As you can hear, Hebrews, at least in this section, is of the scratchy shirt school. What is it in my present way of operating, of coming at the world, of sizing up what counts more and counts less — that’s going to have to be reshaped if I’m to be a font of God’s glory in my world? What is it in me that needs sanding down (or building up) to have that God-light shine more brightly and convincingly through me?

To be clear, this is not an injunction to turn into a different person, to do violence to who you are down deep. That would never let the goodness of God that’s unique to you shine through. Neither is it a counsel to passively conform to some outside set of rules so you can “make it past inspection.” That wouldn’t be formation so much at it would be a long term exercise in people-pleasing and eye-servantry.  Rather, for all of us, it’s a matter of letting ourselves be somewhat vulnerable to the new, of being malleable in the face of the wisdom and experience of others. It’s to drop one’s guard, so that, however irritating that new habit or different attitude is, you let it rub against your old ways of seeing and doing – and hopefully sand them down into something more serviceable for being that beacon of God to your world.

Looking at things this way might seem overly negative. It might come across too much like the hard-nosed U.S. Marine pitch of saying we need a few good men and women, and to do that you’re going to have to tough it out to prove you are one of those. That is not the whole of the formation package. But for sure it’s a necessary part of it. It’s a person entering in with the attitude that there are things to be learned that will stretch me. And for us there’s a certain kind of fit required in the Vincentian Family, some of which the person has already, but some to which the person has to be fitted. Vincent and Louise make this point over and over.

These lesson is meant not just for beginners but for every believer all along the line, for both veteran and old and newly minted members of the Family of Vincent and Louise.  Formation is on-going, life-long. Nobody, short of Jesus himself, ever measures up to what it takes to be that “sign” of God’s glory in the world. Nobody likes being scraped and scratched in the process. And nobody does it entirely smoothly, with no sanding of the edges and sometimes even a little of the center. But without moving through this phase of the process, no one grows as much as he or she could have in that (sacramental) ability to be transparent of (and to) God. The chastening side is not the only side, but it’s real enough.  It’s as real as that correction and reproof which “the Lord unerringly sends to his daughters and sons.”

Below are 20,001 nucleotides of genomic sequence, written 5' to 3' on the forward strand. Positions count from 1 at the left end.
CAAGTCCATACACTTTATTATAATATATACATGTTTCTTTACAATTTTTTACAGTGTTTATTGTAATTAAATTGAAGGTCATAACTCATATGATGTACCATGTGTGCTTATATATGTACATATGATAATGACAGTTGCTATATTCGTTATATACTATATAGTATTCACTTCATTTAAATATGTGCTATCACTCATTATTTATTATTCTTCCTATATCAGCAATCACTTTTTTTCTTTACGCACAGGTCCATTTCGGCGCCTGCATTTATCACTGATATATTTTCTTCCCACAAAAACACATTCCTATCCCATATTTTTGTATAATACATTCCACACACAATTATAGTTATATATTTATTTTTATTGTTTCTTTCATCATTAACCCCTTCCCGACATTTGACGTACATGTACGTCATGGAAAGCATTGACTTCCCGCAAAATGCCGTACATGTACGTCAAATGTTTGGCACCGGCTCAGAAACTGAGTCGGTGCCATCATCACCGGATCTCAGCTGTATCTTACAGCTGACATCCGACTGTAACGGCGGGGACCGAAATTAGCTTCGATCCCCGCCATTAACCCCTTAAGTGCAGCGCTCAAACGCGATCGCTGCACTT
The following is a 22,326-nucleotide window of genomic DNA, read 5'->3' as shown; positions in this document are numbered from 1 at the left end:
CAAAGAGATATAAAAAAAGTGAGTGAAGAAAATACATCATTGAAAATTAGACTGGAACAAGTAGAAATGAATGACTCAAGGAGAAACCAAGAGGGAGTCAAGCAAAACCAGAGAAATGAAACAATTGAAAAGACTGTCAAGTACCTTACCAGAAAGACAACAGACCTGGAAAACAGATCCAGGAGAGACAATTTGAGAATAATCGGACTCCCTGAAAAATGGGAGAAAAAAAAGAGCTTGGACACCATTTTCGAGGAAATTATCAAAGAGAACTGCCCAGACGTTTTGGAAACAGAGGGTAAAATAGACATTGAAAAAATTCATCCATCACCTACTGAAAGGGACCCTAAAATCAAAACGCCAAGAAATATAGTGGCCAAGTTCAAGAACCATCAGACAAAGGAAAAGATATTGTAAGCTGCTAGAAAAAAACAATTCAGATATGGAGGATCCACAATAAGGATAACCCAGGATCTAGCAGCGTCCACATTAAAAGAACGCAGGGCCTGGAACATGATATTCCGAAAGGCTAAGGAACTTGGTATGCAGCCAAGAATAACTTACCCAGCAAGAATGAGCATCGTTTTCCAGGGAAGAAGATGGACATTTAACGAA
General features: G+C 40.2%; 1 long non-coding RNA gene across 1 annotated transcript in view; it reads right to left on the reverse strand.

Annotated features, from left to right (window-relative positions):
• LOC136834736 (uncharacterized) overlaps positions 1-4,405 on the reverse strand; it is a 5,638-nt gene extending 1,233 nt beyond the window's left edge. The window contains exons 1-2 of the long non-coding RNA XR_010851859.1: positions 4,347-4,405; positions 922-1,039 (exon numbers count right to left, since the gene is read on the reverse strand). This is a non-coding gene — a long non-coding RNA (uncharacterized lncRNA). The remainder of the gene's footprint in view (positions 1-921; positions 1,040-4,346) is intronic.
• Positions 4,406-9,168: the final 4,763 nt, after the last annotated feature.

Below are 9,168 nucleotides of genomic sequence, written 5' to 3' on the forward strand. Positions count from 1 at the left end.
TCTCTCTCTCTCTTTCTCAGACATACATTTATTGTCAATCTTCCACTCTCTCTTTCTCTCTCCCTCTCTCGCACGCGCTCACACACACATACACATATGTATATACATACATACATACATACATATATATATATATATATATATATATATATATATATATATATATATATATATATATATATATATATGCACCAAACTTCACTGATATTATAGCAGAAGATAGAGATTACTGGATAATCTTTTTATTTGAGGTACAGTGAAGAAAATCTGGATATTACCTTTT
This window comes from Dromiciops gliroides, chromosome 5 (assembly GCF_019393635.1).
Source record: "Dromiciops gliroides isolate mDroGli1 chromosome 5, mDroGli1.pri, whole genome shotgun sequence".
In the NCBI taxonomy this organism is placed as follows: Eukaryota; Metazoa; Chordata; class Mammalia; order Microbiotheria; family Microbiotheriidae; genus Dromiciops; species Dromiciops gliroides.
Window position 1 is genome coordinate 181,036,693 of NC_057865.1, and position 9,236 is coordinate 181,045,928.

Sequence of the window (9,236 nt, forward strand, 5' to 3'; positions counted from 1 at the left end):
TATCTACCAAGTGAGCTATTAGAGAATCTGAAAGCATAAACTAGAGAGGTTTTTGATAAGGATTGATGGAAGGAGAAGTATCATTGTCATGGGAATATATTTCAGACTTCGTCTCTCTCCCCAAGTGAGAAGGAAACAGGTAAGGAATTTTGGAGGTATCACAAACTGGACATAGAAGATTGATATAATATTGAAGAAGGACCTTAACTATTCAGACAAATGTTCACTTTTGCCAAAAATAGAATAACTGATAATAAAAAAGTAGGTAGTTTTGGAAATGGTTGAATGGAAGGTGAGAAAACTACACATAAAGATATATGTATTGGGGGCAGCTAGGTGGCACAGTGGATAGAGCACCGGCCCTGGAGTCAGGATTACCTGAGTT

In back of this, however, is the underlying consolation. If being formed in its right sense happens, it’s not just us (and not even mainly us) who are doing it and letting it happen. From beginning to end, it’s The Lord’s doing. It’s the working of The Lord, flowing through those sometimes scratchy experiences we endure. It’s the Spirit of the Lord Jesus Christ who begins the formation, sustains it, inspires it, and along the way shakes it up – moving the process ever further down the road.

So the message to each of us who is always ‘in formation:’ “Strengthen your drooping hands and your weak knees. Make straight ways for your feet. Let the healing Lord, working with your healthy parts but also rebuilding whatever is lame and disjointed in you, turn you more and more into that sign of His Father’s Glory shining out for all the nations to see.”